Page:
Model Form Articles apply when a company does not have a set of articles specifically prepared for it. They are in a standard format as prescribed by the Companies Act ...
There are many reasons why Model Form Articles may not be suitable and recently, a court case highlighted such an issues with the number of directors needed to for a quorate meeting.
Article 11 (2) says that a decision of the directors can apply when it comes to the quorum, though it must never be less than two and unless otherwise fixed, it will be two!
Article 7 states that any decisions of the directors must be a majority decision or a unanimous decision in accordance with Article 8. Article 7 then says that if a company only has one director, and no provision of the articles requires it to have more than one, certain formalities which would otherwise apply to director decision, actually do not apply.
It seems like a bit of a conflict between these two articles, as Article 7 meant that a sole director was able to act and make all decisions. Article 8 reverses that. So, the judgement in the recent case was that Article 11 (2) actually amounts to a requirement for a quorum of two directors.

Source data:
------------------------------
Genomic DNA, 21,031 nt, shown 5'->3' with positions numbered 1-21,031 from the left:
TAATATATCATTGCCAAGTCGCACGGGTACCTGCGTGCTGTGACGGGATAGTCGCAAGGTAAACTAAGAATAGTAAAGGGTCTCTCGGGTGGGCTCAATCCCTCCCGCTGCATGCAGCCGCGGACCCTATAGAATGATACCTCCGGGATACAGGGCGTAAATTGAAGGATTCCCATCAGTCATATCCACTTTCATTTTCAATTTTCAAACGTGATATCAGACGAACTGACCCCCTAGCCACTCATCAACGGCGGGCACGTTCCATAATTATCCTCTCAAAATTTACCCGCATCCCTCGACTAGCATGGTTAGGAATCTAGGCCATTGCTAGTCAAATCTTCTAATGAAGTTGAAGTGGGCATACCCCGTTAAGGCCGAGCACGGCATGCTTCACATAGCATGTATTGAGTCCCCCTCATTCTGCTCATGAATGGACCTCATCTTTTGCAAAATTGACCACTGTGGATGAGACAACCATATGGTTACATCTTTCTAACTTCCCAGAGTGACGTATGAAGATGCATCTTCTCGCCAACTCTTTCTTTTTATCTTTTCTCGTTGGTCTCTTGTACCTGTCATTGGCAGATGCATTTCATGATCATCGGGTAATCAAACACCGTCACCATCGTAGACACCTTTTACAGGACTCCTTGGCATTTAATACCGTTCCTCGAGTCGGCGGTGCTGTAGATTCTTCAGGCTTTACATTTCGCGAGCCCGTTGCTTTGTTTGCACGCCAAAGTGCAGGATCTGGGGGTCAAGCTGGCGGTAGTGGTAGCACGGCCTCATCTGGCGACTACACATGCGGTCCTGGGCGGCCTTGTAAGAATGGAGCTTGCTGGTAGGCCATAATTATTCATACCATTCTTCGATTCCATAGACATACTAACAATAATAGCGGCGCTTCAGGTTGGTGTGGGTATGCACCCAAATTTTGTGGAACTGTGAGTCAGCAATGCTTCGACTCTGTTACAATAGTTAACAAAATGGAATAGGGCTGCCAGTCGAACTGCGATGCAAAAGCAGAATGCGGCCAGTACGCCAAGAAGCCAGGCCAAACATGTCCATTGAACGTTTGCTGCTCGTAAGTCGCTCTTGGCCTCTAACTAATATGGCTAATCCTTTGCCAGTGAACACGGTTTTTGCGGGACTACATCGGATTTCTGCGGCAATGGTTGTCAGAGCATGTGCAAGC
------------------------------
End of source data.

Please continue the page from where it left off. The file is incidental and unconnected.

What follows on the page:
Under the Companies Act 2006 a company can choose not to use the Model Form Articles at all, or to use some of them and amend others. If a private company wants to have a sole director it may do so, but will need to have specially prepared articles, or at least amend these provisions of the articles.
I'll blog again when I get further information on how/if Companies House is going to change anything following this court case. A review of Model Form Articles is obviously due.
If you feel inspired to find out more about anything I've said here, do call me on 01908 774320 or leave a comment below and I'll be in touch as soon as I can.